Wells Fargo, Crisis and Scandal
The recent widespread scandal at Wells Fargo jolted and shocked the corporate world. How could such internal corrupt and outrageously illegal and unethical activities by professionals have occurred? Wells Fargo is “an American multinational financial services company headquartered in San Francisco, California” with offices nationwide and “the world’s second-largest bank by market capitalization and the third largest bank in the U.S. by total assets.” In September 2016 it was discovered that the company was continuing to create fake customer accounts to show positive financial activity and gains. 5,000 salespeople had created 2 million fake customer accounts to meet high-pressure internal sales goals, including a monthly report called the “Motivator.”
The out-of-control sales leadership pressured sales employees to meet unrealistic, outrageous sales targets. Dramatically unrealistic sales goals propelled by continuous pressure from management coerced employees to open accounts for customers who didn't want or need them. “Some Wells Fargo bankers impersonated their customers and used false email addresses like email@example.com, according to a 2015 lawsuit filed by the city of Los Angeles.”
The “abusive sales practices claimed in a lawsuit that Wells Fargo employees probably created 3.5 million bogus accounts” starting in May 2002. Wells Fargo is awaiting final approval to settle that case for $142 million. However, regulators and investigations found that the misconduct was far more “pervasive and persistent” than had been realized. “The bank’s culture of misconduct extended well beyond the original revelations.” For example, regulators found that the company was (1) “overcharging small businesses for credit card transactions by using a ‘deceptive’ 63-page contract to confuse them.” (2) The company also charged at least 570,000 customers for auto insurance they did not need. (3)The firm admitted that it found 20,000 customers who could have defaulted on their car loans from these bogus actions; (4) The company also had created over 3.5 million fake accounts attributed to customers who had no knowledge of such accounts.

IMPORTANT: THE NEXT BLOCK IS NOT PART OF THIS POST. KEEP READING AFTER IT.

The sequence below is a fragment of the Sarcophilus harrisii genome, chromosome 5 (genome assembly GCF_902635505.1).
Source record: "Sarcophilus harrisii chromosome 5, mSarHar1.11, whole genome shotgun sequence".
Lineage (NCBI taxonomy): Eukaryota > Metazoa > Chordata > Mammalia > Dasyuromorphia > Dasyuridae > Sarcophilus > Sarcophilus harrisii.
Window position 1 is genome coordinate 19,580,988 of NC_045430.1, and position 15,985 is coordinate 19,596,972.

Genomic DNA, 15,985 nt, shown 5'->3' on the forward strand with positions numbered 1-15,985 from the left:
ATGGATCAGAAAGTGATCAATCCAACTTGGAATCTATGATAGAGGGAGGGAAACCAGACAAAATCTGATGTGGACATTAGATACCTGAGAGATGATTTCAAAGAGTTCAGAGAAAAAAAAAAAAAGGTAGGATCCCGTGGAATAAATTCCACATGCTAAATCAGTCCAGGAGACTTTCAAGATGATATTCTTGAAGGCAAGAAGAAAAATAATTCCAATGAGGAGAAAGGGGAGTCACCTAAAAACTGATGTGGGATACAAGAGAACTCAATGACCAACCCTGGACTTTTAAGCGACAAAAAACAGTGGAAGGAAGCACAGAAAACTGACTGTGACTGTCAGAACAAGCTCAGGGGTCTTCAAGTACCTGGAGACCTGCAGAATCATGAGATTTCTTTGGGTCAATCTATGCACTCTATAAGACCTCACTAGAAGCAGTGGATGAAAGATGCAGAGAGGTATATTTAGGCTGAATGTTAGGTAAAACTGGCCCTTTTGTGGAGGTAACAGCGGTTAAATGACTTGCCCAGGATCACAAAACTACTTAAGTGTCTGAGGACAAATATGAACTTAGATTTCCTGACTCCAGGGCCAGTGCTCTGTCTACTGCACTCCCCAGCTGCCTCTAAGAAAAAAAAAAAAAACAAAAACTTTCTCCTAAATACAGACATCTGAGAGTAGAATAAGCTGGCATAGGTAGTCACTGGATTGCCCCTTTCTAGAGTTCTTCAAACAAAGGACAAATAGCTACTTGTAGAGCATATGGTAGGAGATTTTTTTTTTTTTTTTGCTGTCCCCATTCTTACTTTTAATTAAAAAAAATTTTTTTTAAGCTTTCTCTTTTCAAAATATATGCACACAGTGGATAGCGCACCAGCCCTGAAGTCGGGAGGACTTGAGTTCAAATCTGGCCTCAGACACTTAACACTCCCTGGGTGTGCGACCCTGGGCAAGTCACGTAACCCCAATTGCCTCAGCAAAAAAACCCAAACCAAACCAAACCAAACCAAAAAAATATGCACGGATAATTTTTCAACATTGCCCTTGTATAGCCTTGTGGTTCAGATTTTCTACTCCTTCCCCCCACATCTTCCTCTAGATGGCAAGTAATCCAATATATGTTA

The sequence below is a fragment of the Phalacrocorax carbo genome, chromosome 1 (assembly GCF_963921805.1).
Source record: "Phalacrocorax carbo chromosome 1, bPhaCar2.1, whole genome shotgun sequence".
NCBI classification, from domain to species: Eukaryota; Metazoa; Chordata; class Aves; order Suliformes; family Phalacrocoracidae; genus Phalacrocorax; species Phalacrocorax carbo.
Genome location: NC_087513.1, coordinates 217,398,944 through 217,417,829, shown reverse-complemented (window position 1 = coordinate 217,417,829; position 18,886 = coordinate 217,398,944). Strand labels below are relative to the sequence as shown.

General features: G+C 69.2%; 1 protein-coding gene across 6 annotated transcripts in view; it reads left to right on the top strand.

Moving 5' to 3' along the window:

Wells Fargo has had to testify before Congress over these charges, which have amounted to $185 million dollars, and more recently the company has been ordered by regulators to return $3.4 million to brokerage customers who were defrauded. The CEO and management team have been fired and had millions of dollars withheld from their pay.
In the aftermath of the scandal, even though Wells Fargo executives were not imprisoned for the extensive consumer abuses committed by the company, the CFPB (Consumer Financial Protection Bureau) and Office of the Comptroller of the Currency (OCC) imposed a $1 billion fine on Wells Fargo for consumer-related abuses regarding auto loan and mortgage products. The OCC also forced the company to allow regulators the authority to enforce several actions to prevent future abuses, such as and including “imposing business restrictions and making changes to executive officers or members of the bank’s board of directors.” The new president of the company, Tim Sloan, stated, “What we’re trying to do, as we make change in the company and make improvements, is not just fix a problem, but build a better bank, transform the bank for the future.”
- What happened at Wells Fargo with regard to past activities that led to this major scandal?
- What internal dimensions of the company were part of the problems that occurred?
- How might the organizational structure of the company have been part of the problems that occurred?
- . Identify and use relevant concepts from this chapter as well as your own thoughts and analysis to diagnose the scandal at Wells Fargo. How could such a scandal have occurred in the first place? Who and what was at fault?
- Suggest some solution paths the company might consider, using knowledge from this chapter and your own thoughts/research, to avoid such a scandal from reoccurring.
Sources: https://en.wikipedia.org/wiki/Wells_Fargo; Pasick, Adam, “Warren Buffett Explains the Wells Fargo Scandal,” Quartz, May 6, 2017. https://qz.com/977778/warren-buffett-explains-the-wells-fargo-scandal/https://qz.com/977778/warren-buffett-explains-the-wells-fargo-scandal/; Bloomberg, “The Wells Fargo Fake Accounts Scandal Just Got a Lot Worse,” Fortune, August 21, 2017. http://fortune.com/2017/08/31/wells-fargo-increases-fake-account-estimate/; Horowitz, Julia, “‘huge, huge, huge error’ in Wells Fargo Handling of Ethics Line Calls, CNN, May, 6, 2017. https://money.cnn.com/2017/05/06/investing/buffett-wells-fargo-berkshire-annual-meeting/index.html; http://money.cnn.com/2018/02/05/news/companies/wells-fargo-timeline/index.html; Wattles, Jackie, Grier, Ben, and Egan, Matt, “Wells Fargo’s 17 Month Nightmare,” CNN Business, February 5, 2018. https://money.cnn.com/2018/02/05/news/companies/wells-fargo-timeline/index.html. Hudson, Caroline, “Wells Fargo Stocks Still Struggling in Wake of Scandal,” Charlotte Business Journal, April 2, 2018. https://www.bizjournals.com/charlotte/news/2018/04/02/wells-fargo-stocks-still-struggling-in-wake-of.html